Alice Walker “A Name is Sometimes an Ancestor Saying Hi I’m With You.”

Assorted Immortals

Some interestingly synchronous arrivals today.

I am reading – and enjoying – Dara McAnulty’s book Diary of a Young Naturalist. Quite apart from his candid dissection of his own mental states in a time of change, and what “nature” (my shorthand) gives him, Dara has a gift for a brilliant turn of phrase. He observes the origami of a bat taking flight; he points out that When you visit a familiar place it’s never stagnant. And so one arrival (I’m cheating here, so as to include this book) is my arrival with Dara and family at their new home in County Down.

We all have a place in this world, our small corner. And we must notice it, tend to it with grace and compassion. Maybe this could be mine, this little corner of County Down, where I can think thoughts, watch birds, and swing gently on a hammock. But is this enough? Is noticing an act of resistance, a rebellion? I don’t know but smile anyway because with each passing day I am feeling lighter.

Diary of a Young Naturalist, 14th August

I was also greeted – halfway through scrubbing the kitchen floor – by two books by Flora McDonnell: her collection of writing on Depression and her Out of a Dark Winter’s Night.

And a recommendation of another book – David Lucas’ The Wonderbird – suggests to me I might look again at spirituality and children’s literature. I will reserve The Wonderbird for another time, but want to think about spirituality in books at least accessible to children and young people.

Dara and his writing demonstrate powerfully and painfully his struggle with identity and mental health. Flora McDonnell likewise depicts her small child wandering in the dark, a moving image, beautifully illustrated, of a self not knowing but never giving up in search of personal integration, of “home.” So while this isn’t a review of Dara McAnulty or of either Flora McDonnell book, I do want to look again at some of the complex relationships about literature and spirituality these books lay open to view.

Of the various definitions of spirituality I’ve explored with students, the ones that talk about wrestling with a sense of meaning are often the ones I stumble over. It works for some – maybe it works for older readers. When you are four, there are questions that will lead up to this, but making sense of your life may not elicit challenges to a set of abstracts, but will very often concern affections, attachments, food, bedtime. An ‘ultimate sense of the meaning of life’ is seriously imperilled when a favourite toy gets lost in town or someone needs to buy a present and feels they cannot. These are everyday occurrences but in a good storyteller are recognised as having tremendous significance in the life of a young person. The line from Bettelheim I cited previously (and I’ll be coming back to Little Pete in a bit) about the all encompassing nature of a child’s emotional landscape needs to be taken into account when thinking of a child’s spirituality – but so, I think, does the complexity of that landscape: it is not a two-dimensional fairy tale, but a rich set of interlocking patterns, something Kathleen Harris likens to a kaleidoscope:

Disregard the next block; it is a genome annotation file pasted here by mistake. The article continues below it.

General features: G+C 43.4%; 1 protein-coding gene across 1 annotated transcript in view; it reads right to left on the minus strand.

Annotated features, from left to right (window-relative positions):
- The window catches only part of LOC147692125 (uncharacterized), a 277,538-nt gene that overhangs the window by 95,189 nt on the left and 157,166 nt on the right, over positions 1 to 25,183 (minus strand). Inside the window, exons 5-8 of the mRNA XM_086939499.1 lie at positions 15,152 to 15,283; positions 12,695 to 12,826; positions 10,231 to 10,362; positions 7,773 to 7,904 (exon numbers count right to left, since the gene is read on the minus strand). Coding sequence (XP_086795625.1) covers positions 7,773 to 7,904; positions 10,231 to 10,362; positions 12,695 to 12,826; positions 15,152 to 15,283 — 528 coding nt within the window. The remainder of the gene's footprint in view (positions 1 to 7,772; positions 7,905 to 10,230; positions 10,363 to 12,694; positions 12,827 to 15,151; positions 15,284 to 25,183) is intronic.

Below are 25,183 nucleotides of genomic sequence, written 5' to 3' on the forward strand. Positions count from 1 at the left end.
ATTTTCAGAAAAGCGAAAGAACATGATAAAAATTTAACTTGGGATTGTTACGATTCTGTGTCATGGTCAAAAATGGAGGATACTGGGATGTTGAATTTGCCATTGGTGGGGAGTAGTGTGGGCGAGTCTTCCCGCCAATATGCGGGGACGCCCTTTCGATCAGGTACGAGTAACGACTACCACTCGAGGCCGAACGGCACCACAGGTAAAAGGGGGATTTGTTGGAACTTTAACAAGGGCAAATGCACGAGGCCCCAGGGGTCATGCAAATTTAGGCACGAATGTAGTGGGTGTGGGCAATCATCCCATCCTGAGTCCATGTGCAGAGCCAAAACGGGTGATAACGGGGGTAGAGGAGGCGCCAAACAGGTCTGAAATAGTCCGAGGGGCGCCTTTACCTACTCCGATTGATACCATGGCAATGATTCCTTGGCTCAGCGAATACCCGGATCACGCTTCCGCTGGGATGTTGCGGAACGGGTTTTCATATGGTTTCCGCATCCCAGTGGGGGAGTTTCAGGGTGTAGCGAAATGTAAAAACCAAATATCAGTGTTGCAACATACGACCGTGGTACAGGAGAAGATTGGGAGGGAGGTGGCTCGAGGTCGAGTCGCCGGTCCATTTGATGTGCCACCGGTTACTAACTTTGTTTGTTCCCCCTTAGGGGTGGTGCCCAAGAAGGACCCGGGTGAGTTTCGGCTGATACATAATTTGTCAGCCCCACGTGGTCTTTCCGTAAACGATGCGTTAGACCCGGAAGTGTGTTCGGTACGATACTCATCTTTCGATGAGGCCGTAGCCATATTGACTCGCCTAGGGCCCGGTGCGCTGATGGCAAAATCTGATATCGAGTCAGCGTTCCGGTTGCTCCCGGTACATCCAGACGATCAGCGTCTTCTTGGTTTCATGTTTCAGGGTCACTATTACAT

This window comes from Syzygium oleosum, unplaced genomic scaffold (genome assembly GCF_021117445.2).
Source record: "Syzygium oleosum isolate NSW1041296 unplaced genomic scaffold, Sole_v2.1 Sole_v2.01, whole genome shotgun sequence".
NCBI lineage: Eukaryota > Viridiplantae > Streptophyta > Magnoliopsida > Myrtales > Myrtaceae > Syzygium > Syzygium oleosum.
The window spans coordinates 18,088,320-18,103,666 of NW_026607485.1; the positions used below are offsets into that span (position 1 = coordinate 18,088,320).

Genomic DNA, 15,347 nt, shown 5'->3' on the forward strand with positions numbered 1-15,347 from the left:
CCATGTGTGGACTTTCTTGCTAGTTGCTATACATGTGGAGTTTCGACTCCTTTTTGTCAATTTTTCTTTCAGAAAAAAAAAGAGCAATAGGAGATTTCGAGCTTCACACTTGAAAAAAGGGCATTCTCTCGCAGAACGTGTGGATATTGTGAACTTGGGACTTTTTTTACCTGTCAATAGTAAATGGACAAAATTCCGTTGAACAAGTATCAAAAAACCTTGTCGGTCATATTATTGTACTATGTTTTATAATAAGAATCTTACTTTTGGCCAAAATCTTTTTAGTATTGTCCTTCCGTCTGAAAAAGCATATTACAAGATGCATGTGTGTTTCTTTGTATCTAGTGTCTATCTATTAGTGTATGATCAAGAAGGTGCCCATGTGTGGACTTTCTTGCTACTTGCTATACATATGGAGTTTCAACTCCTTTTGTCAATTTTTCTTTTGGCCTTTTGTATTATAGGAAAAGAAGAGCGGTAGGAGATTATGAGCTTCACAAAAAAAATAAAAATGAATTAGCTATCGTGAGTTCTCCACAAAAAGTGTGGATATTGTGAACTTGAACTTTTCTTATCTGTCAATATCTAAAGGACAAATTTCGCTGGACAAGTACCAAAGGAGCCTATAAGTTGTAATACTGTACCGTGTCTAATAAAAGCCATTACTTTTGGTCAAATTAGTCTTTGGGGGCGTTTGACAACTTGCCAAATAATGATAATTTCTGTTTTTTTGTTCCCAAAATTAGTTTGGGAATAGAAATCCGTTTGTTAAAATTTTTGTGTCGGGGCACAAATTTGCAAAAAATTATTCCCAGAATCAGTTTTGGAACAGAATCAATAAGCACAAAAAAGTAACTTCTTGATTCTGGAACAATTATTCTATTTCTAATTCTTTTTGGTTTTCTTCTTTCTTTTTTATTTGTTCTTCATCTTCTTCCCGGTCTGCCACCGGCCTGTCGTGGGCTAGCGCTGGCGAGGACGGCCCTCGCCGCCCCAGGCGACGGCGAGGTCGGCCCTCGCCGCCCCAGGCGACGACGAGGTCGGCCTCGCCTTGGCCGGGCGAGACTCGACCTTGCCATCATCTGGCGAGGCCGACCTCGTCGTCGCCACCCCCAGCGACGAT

“Just as the images produced by the kaleidoscope are extremely complex, varied, and continuously changing, a young child’s spiritual development is similarly intricate, mysterious, and imaginative in nature and relational, interconnected, and directive to both the self and others within a community of learners that is continuously transforming.”

Harris, K (2007)  Re-conceptualizing spirituality in the light of educating young children  International Journal of Children’s Spirituality Vol. 12, No. 3, December 2007, pp. 263–275

This is what makes children’s literature an amazing repository of dilemmas and questions around spirituality – and also a rather hard place to see the fundamental questions. Even defining spirituality is a maze of wordings, ideologies and ideas.

Older readers in the Primary phase – we might return to Gwyn in the Snow Spider – can encounter questions of the transcendent and of belonging frequently enough; what is now termed Young Adult literature has dilemmas in authors from Alan Garner to Patrick Ness. When dealing with spirituality, we have to look at the explicit and implicit ideologies of formal religion, and similarly at thinking that would usually reject those structures; at mental health and wellbeing, compassion: assorted gods* indeed! To simplify (or at least cut short) the argument, this is another of the authors I would present to the MA class on children’s spirituality: Tony Eaude’s definition of spirituality as

“…that which enables, or enhances personal integration within a framework of relationships by fostering exploration, conscious or otherwise, of identity and purpose…”